if (!irp) {
        ExFreePool(mbr);

return FALSE;
    }

    // Pass request to port driver and wait for request to complete.

    status = IoCallDriver(pDeviceObject, irp);

    if (status == STATUS_PENDING) {
        KeWaitForSingleObject(&event,
                        Suspended,
                        KernelMode,
                        FALSE,
                        NULL);

        status = ioStatus.Status;
    }

    if (!NT_SUCCESS(status)) {
    ExFreePool(mbr);

    return FALSE;
    }

    file://
    // return the read partition information
    file://

    RtlCopyMemory(Buffer,mbr,sectorSize);
    ExFreePool(mbr);

    return TRUE;

}

Figure 7 – RecognizerReadDiskSector

Finally Figure 6 and Figure 7 contain the previously mentioned RecognizerIoControl(…) and RecognizerReadDiskSector(…) routines. As you can see, they are, like all code, self-documenting. They take advantage of the fact that they are going to be called at PASSIVE_LEVEL and can use KeWaitForSingleObject(…) to wait for requests that they issue to complete.

Getting It All to Run

 

Now that we’ve told you all about a FSR, it’s now time to tell you how to register it and your File System Driver (FSD) so that it all works. To do this, you need to configure your FSR and FSD as follows:

Key Name:          SYSTEM\CurrentControlSet\Services\MyFsdRecognizer
Class Name:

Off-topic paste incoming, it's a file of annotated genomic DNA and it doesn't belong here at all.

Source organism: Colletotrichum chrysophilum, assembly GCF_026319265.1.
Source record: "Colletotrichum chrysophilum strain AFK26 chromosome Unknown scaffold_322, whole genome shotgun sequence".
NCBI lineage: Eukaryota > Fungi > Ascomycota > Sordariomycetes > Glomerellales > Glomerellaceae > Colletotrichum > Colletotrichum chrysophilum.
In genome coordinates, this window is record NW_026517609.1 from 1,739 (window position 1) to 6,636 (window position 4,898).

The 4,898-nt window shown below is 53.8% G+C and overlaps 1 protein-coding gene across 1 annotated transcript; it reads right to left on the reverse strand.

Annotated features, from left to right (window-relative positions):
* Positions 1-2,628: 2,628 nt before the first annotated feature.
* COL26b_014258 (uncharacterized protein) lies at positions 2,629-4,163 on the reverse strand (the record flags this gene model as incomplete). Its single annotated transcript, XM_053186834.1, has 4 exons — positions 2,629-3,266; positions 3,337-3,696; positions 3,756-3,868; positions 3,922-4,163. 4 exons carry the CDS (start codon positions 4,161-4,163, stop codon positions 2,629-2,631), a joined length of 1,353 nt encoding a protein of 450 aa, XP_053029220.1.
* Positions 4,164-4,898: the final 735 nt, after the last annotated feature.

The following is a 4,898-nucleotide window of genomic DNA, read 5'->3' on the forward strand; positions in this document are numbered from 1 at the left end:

Last Write Time:   
10/10/96 - 4:09 AM

Value 0
Name:              ErrorControl
Type:              REG_DWORD
Data:              0x1

Value 1
Name:              Group
Type:              REG_SZ
Data:              File system

Value 2
Name:              Start
Type:              REG_DWORD
Data:              0x1

Value 3
Name:              Type
Type:              REG_DWORD
Data:              0x8

Key Name:          SYSTEM\CurrentControlSet\Services\MyFsd
Class Name:        
Last Write Time:   
10/10/96 - 4:09 AM

Value 0
Name:              ErrorControl
Type:              REG_DWORD
Data:              0x1

Value 1
Name:              Group
Type:              REG_SZ
Data:              File system

Value 2
Name:              Start
Type:              REG_DWORD
Data:              0x3

Value 3
Name:              Type
Type:              REG_DWORD
Data:              0x2

Figure 8 Registry Keys

You will notice from the registry information that we configure the FSR to load at system start and make it a member of the "File System" load group. The FSD is configured so that it is started manually which might seem confusing. Of course, since the FSR’s whole raison d’etre is to load the FSD it is the FSR which performs the "manual" loading of your file system. Configuring your FSD for manual start ensures that the driver will not be automatically started by Windows NT but can instead be started by your FSR using ZwLoadDriver(…).

Conclusion

 

An FSR is a simple driver to write and use with your complete file system. While it isn’t essential, it does allow for your file system driver to be loaded "on demand" and minimize its memory requirements when it isn’t needed.

User Comments
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"Thanks!"
I searched a lot, and this is the only place that explains how an IFS driver is actually loaded. Thanks a lot!

Rating:
17-Apr-11, Humble Bumble


"nice articles"
when i search fs_rec, only this place can give you detailed information about it.

thanks

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07-Dec-09, zhen hua yang